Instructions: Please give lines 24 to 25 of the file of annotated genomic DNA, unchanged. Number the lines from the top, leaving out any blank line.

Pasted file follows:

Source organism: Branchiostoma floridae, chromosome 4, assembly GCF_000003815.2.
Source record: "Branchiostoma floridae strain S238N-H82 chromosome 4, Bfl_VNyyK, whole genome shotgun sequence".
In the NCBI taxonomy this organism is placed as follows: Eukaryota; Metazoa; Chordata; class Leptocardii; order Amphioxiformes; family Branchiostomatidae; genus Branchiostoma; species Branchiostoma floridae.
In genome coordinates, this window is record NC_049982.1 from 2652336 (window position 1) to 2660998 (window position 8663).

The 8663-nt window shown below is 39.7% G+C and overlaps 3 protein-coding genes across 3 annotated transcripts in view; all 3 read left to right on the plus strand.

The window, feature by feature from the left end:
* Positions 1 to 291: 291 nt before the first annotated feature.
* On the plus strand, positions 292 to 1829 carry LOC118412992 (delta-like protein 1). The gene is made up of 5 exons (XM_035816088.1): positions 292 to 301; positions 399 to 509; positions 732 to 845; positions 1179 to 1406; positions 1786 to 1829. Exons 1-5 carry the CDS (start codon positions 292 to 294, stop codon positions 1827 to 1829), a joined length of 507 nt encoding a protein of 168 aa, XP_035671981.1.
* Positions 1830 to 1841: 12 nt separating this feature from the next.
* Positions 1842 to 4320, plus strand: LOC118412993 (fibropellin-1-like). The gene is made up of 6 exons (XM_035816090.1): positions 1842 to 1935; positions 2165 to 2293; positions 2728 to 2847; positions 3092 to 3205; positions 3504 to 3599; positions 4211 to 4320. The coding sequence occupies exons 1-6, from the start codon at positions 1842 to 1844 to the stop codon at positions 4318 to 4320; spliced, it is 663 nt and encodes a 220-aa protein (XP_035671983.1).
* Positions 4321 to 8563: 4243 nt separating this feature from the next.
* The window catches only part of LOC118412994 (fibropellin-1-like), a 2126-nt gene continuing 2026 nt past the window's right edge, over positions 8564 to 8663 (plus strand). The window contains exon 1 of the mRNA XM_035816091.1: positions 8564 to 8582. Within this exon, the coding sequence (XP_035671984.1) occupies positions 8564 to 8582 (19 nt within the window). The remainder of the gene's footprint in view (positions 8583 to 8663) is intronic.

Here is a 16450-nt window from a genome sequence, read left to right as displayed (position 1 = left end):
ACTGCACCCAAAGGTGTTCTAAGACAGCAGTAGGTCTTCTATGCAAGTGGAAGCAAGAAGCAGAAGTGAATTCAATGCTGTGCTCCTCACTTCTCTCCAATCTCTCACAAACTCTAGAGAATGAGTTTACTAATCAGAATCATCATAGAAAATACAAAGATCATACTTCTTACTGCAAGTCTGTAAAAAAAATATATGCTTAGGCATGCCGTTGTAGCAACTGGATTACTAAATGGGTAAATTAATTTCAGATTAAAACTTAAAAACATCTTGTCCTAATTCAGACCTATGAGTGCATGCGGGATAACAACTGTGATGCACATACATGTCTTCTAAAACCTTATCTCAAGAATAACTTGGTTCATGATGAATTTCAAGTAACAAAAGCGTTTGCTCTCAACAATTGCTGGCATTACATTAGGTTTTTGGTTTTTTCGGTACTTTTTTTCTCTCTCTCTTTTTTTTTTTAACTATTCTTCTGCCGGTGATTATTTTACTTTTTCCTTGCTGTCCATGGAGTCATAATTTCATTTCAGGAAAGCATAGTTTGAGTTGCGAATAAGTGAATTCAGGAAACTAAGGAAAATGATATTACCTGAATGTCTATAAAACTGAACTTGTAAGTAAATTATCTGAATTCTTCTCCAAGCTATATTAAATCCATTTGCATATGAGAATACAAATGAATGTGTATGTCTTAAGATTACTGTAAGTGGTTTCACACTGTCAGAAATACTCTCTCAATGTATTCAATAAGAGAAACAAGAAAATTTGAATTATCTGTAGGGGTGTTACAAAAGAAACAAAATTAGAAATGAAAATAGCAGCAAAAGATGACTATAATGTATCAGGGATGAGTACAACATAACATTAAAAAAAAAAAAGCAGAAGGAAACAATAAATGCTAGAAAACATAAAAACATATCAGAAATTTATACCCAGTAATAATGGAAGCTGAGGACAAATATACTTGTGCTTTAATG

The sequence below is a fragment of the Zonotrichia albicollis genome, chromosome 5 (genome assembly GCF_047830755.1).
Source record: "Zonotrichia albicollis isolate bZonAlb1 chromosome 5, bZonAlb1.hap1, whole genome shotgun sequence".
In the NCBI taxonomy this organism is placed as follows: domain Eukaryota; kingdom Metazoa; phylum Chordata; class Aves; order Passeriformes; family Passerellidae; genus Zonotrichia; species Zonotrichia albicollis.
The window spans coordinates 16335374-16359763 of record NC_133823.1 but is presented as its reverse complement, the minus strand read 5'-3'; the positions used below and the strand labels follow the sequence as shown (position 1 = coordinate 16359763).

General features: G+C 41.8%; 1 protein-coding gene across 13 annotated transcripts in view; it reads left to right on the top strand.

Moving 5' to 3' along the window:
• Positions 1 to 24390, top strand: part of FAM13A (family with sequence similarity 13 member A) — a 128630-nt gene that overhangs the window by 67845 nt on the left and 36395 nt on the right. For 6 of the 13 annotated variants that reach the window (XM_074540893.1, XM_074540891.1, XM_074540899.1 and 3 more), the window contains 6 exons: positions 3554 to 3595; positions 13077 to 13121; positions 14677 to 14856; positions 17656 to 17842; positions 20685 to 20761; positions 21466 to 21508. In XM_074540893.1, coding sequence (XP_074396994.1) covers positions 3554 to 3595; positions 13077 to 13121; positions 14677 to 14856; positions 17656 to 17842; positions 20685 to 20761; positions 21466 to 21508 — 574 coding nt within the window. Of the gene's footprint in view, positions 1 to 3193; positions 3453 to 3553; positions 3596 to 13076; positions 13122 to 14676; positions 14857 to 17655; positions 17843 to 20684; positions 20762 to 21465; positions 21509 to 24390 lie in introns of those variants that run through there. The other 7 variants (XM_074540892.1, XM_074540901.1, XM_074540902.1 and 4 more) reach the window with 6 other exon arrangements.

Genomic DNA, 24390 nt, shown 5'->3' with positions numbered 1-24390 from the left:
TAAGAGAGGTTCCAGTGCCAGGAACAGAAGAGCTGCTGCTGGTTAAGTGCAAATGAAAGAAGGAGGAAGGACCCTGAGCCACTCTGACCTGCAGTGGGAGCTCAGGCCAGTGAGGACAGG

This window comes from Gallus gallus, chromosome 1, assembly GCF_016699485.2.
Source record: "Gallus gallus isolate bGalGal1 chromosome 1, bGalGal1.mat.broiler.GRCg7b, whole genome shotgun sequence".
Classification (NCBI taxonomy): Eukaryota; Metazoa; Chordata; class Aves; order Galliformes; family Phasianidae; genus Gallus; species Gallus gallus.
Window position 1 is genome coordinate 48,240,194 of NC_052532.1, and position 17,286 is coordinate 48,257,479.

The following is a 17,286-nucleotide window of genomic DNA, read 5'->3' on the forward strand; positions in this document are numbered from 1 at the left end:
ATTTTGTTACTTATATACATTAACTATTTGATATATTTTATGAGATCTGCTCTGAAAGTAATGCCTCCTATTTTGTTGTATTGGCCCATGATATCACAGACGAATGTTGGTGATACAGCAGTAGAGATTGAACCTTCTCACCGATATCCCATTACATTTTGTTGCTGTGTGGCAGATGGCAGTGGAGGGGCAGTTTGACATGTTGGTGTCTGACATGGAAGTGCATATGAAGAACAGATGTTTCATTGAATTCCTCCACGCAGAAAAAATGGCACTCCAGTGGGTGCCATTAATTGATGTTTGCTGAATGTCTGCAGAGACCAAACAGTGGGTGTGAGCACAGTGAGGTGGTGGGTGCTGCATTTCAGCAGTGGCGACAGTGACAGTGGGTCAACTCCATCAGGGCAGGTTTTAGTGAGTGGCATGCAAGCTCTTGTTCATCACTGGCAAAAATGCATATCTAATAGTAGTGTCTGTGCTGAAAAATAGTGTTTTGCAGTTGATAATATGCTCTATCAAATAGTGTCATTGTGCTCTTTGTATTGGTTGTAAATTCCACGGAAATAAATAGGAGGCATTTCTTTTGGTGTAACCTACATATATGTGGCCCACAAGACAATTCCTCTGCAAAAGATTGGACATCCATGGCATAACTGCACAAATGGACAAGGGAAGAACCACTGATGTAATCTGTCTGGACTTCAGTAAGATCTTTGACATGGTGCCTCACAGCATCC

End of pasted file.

This window comes from Gallus gallus, chromosome 1, assembly GCF_016699485.2.
Source record: "Gallus gallus isolate bGalGal1 chromosome 1, bGalGal1.mat.broiler.GRCg7b, whole genome shotgun sequence".